A century ago people called Tallulah Falls The Niagara
of the South. It was one of Georgia's most popular tourist
spots, drawing thousands of people a year to see the mighty
Tallulah River with its six waterfalls, and to hike down into
the Tallulah Gorge, which is two miles long and in places
as deep as 1200 feet. At its peak, the little town was home
to seventeen hotels and boarding houses, and in addition to
the natural beauty of the river and the gorge, it offered
restaurants, tennis, horseback riding, and music and dancing.
In 1912 the Georgia Railway and Power Company dammed the Tallulah
River, reducing the Niagara of the South to a trickle. But
Tallulah Falls, Georgia is as worth visiting today as it was
a hundred years ago. Though the dam left the falls quiet for
nearly 80 years, now regular controlled water releases bring
the falls back to life several times throughout the year.
But even when the dam fully holds back the Tallulah, the gorge
itself is as awesome as ever.
Anna and I had stopped in Tallulah Falls for only a few minutes
back in July on our way to Gatlinburg. I thought the place
was interesting enough for another visit, so I took a Wednesday
off work and went back. Fortunately, and quite serendipitously
(I didn't think to check the water release schedule before
planning my trip), my visit was on one of the midweek water
I left my house at 8:15, stopped at a QuikTrip for the traditional
cup of cappuccino and two Krispy Kreme donuts, and headed
up U.S. 23. The drive is beautiful, and I took it slow. At
9:49 I pulled into a parking spot at the Indian Springs Trading
Post on the 441 scenic loop.
It was probably the Indian Springs Trading Post that first
attracted me to the little town. I've admitted to my weakness
for roadside attractions any number of times, and the faux
western fort and genuine imitation Indian totem poles definitely
tickle that part of my fancy. The Indian Springs Trading Post
wasn't open, however, so I took a few pictures and moved down
to Tallulah Point Overlook (A mountain tradition since
the 1920s). I browsed in the store for a few minutes
and bought a grape Nehi, a walking stick, and a book about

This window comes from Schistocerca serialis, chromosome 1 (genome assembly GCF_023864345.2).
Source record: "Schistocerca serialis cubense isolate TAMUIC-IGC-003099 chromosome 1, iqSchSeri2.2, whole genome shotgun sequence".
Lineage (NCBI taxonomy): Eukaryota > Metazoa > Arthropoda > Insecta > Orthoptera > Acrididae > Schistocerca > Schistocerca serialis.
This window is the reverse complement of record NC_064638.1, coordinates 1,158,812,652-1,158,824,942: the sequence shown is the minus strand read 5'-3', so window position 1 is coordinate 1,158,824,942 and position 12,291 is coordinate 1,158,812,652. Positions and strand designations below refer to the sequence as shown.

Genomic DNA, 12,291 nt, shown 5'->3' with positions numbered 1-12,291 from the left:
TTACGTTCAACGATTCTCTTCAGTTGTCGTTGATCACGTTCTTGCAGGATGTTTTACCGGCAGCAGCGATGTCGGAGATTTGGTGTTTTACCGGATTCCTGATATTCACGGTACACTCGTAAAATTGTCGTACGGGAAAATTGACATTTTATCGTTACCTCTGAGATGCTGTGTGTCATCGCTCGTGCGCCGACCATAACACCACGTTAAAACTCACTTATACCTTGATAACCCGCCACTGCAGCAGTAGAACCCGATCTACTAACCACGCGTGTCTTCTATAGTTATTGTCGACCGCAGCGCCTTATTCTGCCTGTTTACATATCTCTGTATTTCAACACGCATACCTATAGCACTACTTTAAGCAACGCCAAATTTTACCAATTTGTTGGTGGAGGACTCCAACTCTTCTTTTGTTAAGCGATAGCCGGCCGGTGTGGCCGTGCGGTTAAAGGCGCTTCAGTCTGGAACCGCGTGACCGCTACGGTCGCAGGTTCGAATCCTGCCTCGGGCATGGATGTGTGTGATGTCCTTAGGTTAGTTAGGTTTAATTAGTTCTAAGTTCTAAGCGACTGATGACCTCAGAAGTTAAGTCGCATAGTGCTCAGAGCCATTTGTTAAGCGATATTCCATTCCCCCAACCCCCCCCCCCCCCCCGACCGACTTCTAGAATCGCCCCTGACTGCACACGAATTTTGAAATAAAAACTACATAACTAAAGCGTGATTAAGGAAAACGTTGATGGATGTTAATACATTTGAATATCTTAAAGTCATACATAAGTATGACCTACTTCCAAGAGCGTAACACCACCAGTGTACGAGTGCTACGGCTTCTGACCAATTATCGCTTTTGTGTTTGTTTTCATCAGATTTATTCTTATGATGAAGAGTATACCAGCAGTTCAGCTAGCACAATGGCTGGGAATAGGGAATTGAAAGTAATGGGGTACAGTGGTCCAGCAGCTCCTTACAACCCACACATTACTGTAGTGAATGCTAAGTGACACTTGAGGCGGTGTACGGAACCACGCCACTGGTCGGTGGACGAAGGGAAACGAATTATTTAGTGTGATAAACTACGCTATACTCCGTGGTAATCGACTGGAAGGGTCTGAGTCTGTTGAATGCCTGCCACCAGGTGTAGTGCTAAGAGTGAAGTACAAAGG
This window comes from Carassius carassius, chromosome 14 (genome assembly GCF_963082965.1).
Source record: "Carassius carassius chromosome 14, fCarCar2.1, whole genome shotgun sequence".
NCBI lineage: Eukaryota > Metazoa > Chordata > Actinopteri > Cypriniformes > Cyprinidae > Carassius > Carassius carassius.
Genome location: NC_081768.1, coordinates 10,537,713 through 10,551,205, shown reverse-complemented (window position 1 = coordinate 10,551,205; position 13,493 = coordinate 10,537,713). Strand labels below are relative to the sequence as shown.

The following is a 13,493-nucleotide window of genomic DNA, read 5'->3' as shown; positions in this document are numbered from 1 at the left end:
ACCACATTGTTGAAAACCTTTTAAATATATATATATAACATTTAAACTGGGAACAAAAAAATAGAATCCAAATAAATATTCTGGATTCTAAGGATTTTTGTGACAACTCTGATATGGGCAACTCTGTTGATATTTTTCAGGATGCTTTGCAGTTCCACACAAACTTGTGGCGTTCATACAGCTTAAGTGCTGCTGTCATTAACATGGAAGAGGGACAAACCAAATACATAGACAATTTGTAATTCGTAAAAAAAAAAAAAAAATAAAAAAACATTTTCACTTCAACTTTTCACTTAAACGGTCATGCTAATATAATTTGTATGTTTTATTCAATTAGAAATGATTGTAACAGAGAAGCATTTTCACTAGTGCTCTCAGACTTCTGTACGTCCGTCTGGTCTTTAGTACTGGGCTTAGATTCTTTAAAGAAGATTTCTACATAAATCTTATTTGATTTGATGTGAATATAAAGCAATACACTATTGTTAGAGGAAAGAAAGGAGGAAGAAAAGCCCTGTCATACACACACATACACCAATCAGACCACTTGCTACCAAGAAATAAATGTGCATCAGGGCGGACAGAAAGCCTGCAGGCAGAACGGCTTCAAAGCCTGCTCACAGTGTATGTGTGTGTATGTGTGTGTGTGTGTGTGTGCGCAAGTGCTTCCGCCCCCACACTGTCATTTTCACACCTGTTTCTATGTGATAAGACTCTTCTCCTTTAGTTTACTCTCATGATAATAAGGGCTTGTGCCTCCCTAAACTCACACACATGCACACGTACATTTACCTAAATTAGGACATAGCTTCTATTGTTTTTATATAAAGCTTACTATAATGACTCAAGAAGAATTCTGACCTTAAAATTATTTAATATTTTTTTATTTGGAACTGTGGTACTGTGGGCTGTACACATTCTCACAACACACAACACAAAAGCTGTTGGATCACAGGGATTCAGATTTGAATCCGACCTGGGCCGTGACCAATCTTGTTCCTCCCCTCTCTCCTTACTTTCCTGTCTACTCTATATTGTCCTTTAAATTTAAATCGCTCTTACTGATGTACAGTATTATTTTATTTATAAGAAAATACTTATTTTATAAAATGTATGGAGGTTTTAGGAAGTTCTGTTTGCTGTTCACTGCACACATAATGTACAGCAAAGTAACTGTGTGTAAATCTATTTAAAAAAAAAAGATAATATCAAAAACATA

Tallulah Falls. There was a small but steady stream of people
coming through, about five in the store at any one time. There
were four other cars in the parking area when I got there,
but about four more soon arrived.
Next I went to the Tallulah Gallery (Prints Originals
Pottery), looked around for a few minutes,
and bought a couple of thingsan enameled pin with a
cat that looks like our Seuss for Annie, an angel medallion
to give to my friend Pearl on her birthday.
At 11:47 I turned in to the Terrora Lake part of Tallulah
Falls State Park and discovered that on Wednesdays parking
is free! Not that I would have minded paying the two dollars
admission, but it didn't bother me to not pay it either.
I parked in the shade, walked through the nature trail, sat
on a bench by the lake for a few minutes, and then set off
for the walk along the rim of Tallulah Gorge.
I joined the trail at the midpoint, Overlook 5. My first thought
was: what a place of splendid beauty! There was a breeze coming
out of the gorge. The leaves were starting to change colors.
Overhead, a pair of crows seemed to be having a cawing contest,
and from across the gorge I heard the yapping of some small
dog climbing the trails with his family.
It took me about forty minutes to follow the trail along the
north rim from Overlook 5 to Overlook 1. I was growing a little
hungry, not having had lunch yet, but I was too excited to
really think about food. What a wonderful place to be on an
autumn Wednesday afternoon!
At the end of the north rim, near Overlook 1, I went into
the Jane Hurt Yarn Interpretive Center. The Center was named
after an Atlanta environmental activist who was called The
Grand Dame of Conservation by Southern Wildlife
magazine. I walked around the center for a while, going through
the history of Tallulah Falls exhibit, looking at the examples
of flora and fauna found in the area, and browsing in the
gift shop. I went into the little theater and watched the
15 minute film about the the area, and then headed out to
the south rim.
It took me about an hour to walk the south rim. There were
a lot of friendly people out there, people who talk to
you. There was one couple I first encountered on the north
rim and who I met up with again along the south rim. They
were probably both in their mid fifties, possibly from the
Midwest; they were, the woman told me, meandering through
north Georgia in their RV. The man had a gold earring and
a mustache and wore an enviable brown hat. He let me look
through his binoculars (also enviable) at one of the falls.
At another spot we watched a green snake climbing a tree.
I finished the south rim at about 4:30. My legs hurt and
I was very tired and hungry, but also very happy.
I intended to end the day by having a simple dinner of a
hot dog or grilled cheese sandwich at the Cat Cafe at Tallulah
Point Overlook, but it was just closing down as I arrived
at 5:00. Instead, I went to Isabelle's. Isabelle's is a big
white house on a hill that you pass on 441; I imagine that
in a past life it was home to some wealthy family, one of
the ones that found prosperity in the late 1800s tourist boom
only to see it all taken away by the dam. I ordered Monterey
chicken with French fries, which I ate alone (as far as I
know, they didn't have any other customers that night) on
the screened in porch. I was not nearly as hungry as you might
think, considering that all I'd eaten that day before going
to Isabelle's were two donuts about nine hours earlier.
I finished eating at 6:15, and began the drive south, back
to my mundane life in Lawrenceville.